The advent of modern molecular approaches was of crucial importance for the identification of melanoma genetic signatures, opening new horizons in the treatment of metastatic disease with molecular targeted therapies. Similarly the melanoma diagnosis is aided by reflectance confocal microscopy (RCM): a promising technique that allows non-invasive imaging from the skin surface to the upper dermis with quasi-histologic resolution. The most common melanoma mutation involves the gene BRAF and it is represented by the BRAFV600E, however, V600K, V600R and V600D mutations are also known. Because different genetic aberrations categorize melanoma subtypes with distinct clinical characteristics, it is reasonable to hypothesize that a distinctive molecular signature corresponds to specific morphologic patterns. A comparison between the dermoscopic patterns of BRAF p.V600E, BRAF p.V600K and wild-type BRAF primary melanomas was assessed from a collection of 12 lesions (4 primary melanomas per each BRAFV600 mutated status and 4 wt). In 9 cases the RCM images were available and the frequency of the RCM descriptors was examined. The RCM analysis showed that the presence of plump bright cells, collagen bundles and inflammatory cells in the dermis were frequently observed even when dermoscopy showed no regression features. Our study showed that regression phenomena and the associated dermoscopic and RCM descriptors could help the clinician to discriminate between the different BRAF mutated status, providing key information for patient screening, management and follow-up.

BRAFV600E mutated and wild type melanomas: dermoscopy and reflectance confocal microscopy characterization / Manfredini, Marco; Ponti, Giovanni; Mandel, Victor Desmond; Persechino, Flavia; Ruini, Cristel; Maccaferri, Monia; Pellacani, Giovanni. - (2015). ((Intervento presentato al convegno 4th World Congress of Dermoscopy and Skin Imaging tenutosi a Vienna nel 16-18 Aprile 2015.

BRAFV600E mutated and wild type melanomas: dermoscopy and reflectance confocal microscopy characterization

MANFREDINI, Marco;PONTI, Giovanni;MANDEL, Victor Desmond;PERSECHINO, Flavia;RUINI Cristel;MACCAFERRI Monia;PELLACANI, Giovanni
2015

Abstract

The advent of modern molecular approaches was of crucial importance for the identification of melanoma genetic signatures, opening new horizons in the treatment of metastatic disease with molecular targeted therapies. Similarly the melanoma diagnosis is aided by reflectance confocal microscopy (RCM): a promising technique that allows non-invasive imaging from the skin surface to the upper dermis with quasi-histologic resolution. The most common melanoma mutation involves the gene BRAF and it is represented by the BRAFV600E, however, V600K, V600R and V600D mutations are also known. Because different genetic aberrations categorize melanoma subtypes with distinct clinical characteristics, it is reasonable to hypothesize that a distinctive molecular signature corresponds to specific morphologic patterns. A comparison between the dermoscopic patterns of BRAF p.V600E, BRAF p.V600K and wild-type BRAF primary melanomas was assessed from a collection of 12 lesions (4 primary melanomas per each BRAFV600 mutated status and 4 wt). In 9 cases the RCM images were available and the frequency of the RCM descriptors was examined. The RCM analysis showed that the presence of plump bright cells, collagen bundles and inflammatory cells in the dermis were frequently observed even when dermoscopy showed no regression features. Our study showed that regression phenomena and the associated dermoscopic and RCM descriptors could help the clinician to discriminate between the different BRAF mutated status, providing key information for patient screening, management and follow-up.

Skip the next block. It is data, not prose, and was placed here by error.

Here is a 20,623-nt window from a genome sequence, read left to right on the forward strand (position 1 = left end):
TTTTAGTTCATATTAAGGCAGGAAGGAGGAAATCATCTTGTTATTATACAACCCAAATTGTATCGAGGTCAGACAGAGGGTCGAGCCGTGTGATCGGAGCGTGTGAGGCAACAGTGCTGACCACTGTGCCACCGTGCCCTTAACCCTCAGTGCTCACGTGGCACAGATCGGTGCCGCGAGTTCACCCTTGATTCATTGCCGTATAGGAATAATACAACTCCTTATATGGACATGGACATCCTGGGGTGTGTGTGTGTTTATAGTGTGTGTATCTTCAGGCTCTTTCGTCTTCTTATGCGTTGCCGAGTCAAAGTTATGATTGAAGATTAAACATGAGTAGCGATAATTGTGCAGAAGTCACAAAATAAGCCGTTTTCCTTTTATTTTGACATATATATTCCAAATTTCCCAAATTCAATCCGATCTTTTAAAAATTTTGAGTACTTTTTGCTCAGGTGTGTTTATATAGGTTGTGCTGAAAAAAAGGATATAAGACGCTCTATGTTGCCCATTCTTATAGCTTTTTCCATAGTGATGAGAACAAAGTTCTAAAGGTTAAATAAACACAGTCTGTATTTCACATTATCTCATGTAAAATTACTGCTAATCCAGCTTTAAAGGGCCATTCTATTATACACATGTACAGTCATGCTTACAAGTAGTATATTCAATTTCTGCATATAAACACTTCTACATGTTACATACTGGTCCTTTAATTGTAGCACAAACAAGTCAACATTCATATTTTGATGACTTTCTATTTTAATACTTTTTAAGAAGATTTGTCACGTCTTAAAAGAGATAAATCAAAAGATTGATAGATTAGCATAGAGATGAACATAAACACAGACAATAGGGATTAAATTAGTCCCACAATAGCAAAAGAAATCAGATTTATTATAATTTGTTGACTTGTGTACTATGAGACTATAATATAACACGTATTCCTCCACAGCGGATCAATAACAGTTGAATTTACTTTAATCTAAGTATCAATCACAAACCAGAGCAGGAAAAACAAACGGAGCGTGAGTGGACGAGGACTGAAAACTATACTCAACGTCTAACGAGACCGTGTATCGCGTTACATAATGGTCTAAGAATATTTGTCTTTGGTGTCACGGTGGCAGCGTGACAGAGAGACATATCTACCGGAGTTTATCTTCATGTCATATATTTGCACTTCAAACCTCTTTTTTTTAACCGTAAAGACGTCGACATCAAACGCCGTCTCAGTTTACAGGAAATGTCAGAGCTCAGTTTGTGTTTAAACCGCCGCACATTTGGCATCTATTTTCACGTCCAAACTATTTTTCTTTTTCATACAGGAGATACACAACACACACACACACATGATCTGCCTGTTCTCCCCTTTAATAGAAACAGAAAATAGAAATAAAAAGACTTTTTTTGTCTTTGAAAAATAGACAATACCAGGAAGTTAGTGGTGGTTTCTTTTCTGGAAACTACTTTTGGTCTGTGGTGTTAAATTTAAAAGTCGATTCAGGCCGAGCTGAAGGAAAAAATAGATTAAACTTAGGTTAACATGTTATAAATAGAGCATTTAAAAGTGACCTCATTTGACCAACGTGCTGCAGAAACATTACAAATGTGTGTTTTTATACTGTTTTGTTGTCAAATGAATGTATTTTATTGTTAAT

4th World Congress of Dermoscopy and Skin Imaging
Vienna
16-18 Aprile 2015
Manfredini, Marco; Ponti, Giovanni; Mandel, Victor Desmond; Persechino, Flavia; Ruini, Cristel; Maccaferri, Monia; Pellacani, Giovanni
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Utilizza questo identificativo per citare o creare un link a questo documento: http://hdl.handle.net/11380/1205152
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